Riverside Police Detective Doug Jacobs was
slain on January 13, 2001 after he and fellow officer Ben Baker responded to a report of loud
music at 3140 Lemon Street. The initial call was broadcast to Officer Baker. Detective Jacobs
responded to assist.
Officer Baker walked up to the house and saw
a man in the downstairs apartment through a closed screen door. Baker asked him who was
playing the music. That man, later identified as Steve Woodruff, told Officer Baker that his
mother was playing the radio upstairs.
Officer Baker walked upstairs and saw a small
radio on the second floor landing. He turned the music down and a woman, later identified as
Polly Carr, shouted at Baker to get off her property. Officer Baker tried to explain to her
why he was there, but Carr continued to yell.
The neighbor who had originally called the
police, came to the upstairs landing, wanting to speak with Carr to solve the problem. However,
Claude Carr, Polly Carr's son, yelled from inside their apartment to "leave my momma alone."
Moments later, Woodruff appeared at the bottom of the stairs and also yelled at Officer Baker
to leave Carr alone. At this point, Officer Baker realized he was outnumbered and called for
backup. The neighbor left.
Detective Jacobs arrived a short time later
and joined Officer Baker on the landing. Baker stepped forward and took hold of Carr's wrists
to arrest her for disturbing the peace. Claude Carr stepped out of the apartment onto the
landing and attempted to intervene in the arrest of his mother. Detective Jacobs took hold of
Claude Carr's arm to place him under arrest for interference in a police investigation.
Officer Baker released his hold on Polly Carr and took Claude Carr's right arm to help
Officer Baker was about to place handcuff's
on Claude Carr's wrists when he heard a gunshot. He dropped the handcuffs, grabbed his gun,
and saw Steve Woodruff at the bottom of the stairs aiming a handgun at him. Officer Baker
returned fire as he saw Detective Jacobs laying on the landing floor. Detective Jacobs had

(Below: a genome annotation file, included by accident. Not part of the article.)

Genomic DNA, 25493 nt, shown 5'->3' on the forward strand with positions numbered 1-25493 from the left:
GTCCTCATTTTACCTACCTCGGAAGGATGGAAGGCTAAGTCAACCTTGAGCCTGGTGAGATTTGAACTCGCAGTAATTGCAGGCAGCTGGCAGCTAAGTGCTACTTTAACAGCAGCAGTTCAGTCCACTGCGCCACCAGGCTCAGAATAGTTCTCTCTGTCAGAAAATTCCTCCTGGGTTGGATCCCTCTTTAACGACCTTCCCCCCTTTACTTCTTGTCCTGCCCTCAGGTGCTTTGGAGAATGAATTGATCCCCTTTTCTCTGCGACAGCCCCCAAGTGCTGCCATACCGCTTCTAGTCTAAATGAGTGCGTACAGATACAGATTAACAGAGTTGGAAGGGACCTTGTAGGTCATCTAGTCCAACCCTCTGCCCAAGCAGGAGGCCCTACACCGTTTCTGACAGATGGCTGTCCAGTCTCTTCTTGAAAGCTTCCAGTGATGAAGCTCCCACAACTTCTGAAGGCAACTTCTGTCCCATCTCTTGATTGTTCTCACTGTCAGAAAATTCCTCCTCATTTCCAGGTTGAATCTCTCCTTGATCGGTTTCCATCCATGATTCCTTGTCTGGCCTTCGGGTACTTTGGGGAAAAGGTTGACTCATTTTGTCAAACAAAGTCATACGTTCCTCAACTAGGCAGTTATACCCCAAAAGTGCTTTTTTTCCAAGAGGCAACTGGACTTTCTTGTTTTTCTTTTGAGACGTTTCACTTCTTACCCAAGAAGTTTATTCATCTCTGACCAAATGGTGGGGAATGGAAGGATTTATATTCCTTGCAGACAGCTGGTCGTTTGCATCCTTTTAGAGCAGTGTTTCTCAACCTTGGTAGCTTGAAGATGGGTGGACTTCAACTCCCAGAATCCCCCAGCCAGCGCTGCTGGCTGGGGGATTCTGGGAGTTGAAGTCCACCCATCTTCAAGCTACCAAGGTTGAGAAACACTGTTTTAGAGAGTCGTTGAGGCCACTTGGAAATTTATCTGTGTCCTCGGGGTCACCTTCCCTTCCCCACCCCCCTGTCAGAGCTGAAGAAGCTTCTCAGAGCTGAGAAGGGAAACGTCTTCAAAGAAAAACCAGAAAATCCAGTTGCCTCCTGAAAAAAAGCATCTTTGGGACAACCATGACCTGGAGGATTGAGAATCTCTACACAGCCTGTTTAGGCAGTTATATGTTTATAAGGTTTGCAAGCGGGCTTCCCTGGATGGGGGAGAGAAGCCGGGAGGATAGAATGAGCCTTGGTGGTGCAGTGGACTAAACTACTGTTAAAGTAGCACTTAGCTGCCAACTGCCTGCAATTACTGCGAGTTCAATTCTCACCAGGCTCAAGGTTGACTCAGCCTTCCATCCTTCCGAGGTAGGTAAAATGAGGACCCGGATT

been struck in the head by the gunshot. Officer Baker radioed for help and dragged Detective
Jacobs inside the apartment where he tried to administer medical aid.
Assisting units were immediately summoned
to the scene. Woodruff fled back into his downstairs apartment. Arriving officers surrounded
the apartment building and demanded that Woodruff come out of the apartment. Woodruff threw
a rifle out of the front of the apartment but refused to come out. A few minutes later,
Woodruff stepped out of the apartment, having removed all of his clothing. Naked, Woodruff
was taken into custody without further resistance. Detective Jacobs was transported to
Riverside Community Hospital, where he later died as the result of his injuries. No one else
The suspect, Steve Woodruff, African American
37, DOB 6/20/63, resided at 3142 Lemon Street, was booked for 187 P.C. (homicide).
Sheena Stone and Edrina Washington watched
from across the street as Jacobs was carried away by paramedics who arrived within two minutes
of the officer-needs-assistance radio broadcast.
"You could tell he was hit bad," said Stone,
28. "They were pumping his chest but he wasn't responding. His arms were limp. You couldn't see
his hair because it was covered with blood.
Stone and Washington said officers then
ordered everyone off of the street as they closed off the area. Officers from Moreno Valley,
Riverside Community College, University of California, Riverside, and the Riverside County
Sheriff's Department responded to the area to assist.
Funeral services for Detective Doug Jacobs
III took place at Harvest Christian Fellowship Church on Thursday, January 18, 2001, at
10:00 a.m. Graveside services and interment followed at Olivewood Cemetery, located at 3300
Central Avenue in Riverside.
Officer Baker retired from the Department as
a result of the shooting.
Jacobs, a five year veteran of the Riverside
Police Department left behind a wife, Tamara Jacobs, age 32, a stepson, Nicholas , age 10, and
a daughter, Rachel, age 7 months. He was also survived by his father Charles D. Jacobs II., his
mother Catherine Corine Miller, his half-brother Raymond Miller, and a stepsister Tara Schofield.
Doug Jacobs was a life long resident of Riverside.
In his youth he attended St. Thomas Elementary School, Chemawa Middle School, and Arlington High
School. He later attended Riverside Community College, the University of La Verne, and most
recently, was enrolled in a Master of Arts program at Chapman University.
Doug's interest in law enforcement was sparked
by his grandfather, George Boutin, who is a retired Riverside County Deputy Sheriff. Doug began as
a Riverside County Sheriff's Explorer, where he attained the rank of Post Captain. In 1988, he was
certified as Reserve Officer for the Los Angeles Police Department (LAPD). He remained there until
being hired as a Deputy Sheriff by the Los Angeles County Sheriff's Office (LASO) in 1990. Doug
distinguished himself early on as a Deputy by graduating number one in his academy class. He then
served in a variety of assignments, until leaving LASO in 1995 to work for the Riverside Police
After becoming a Riverside Officer, Doug was
recognized for his outstanding effort and achievement. In 1998, he was honored as the Greater
Riverside Chambers of Commerce "Officer of the Quarter."
Doug was promoted to the rank of Detective in March
of 2000, and was awaiting reassignment from a field position to Investigations.
A slideshow presentation documenting Doug's funeral
service may be viewed by clicking here or on his photograph at the top of the page.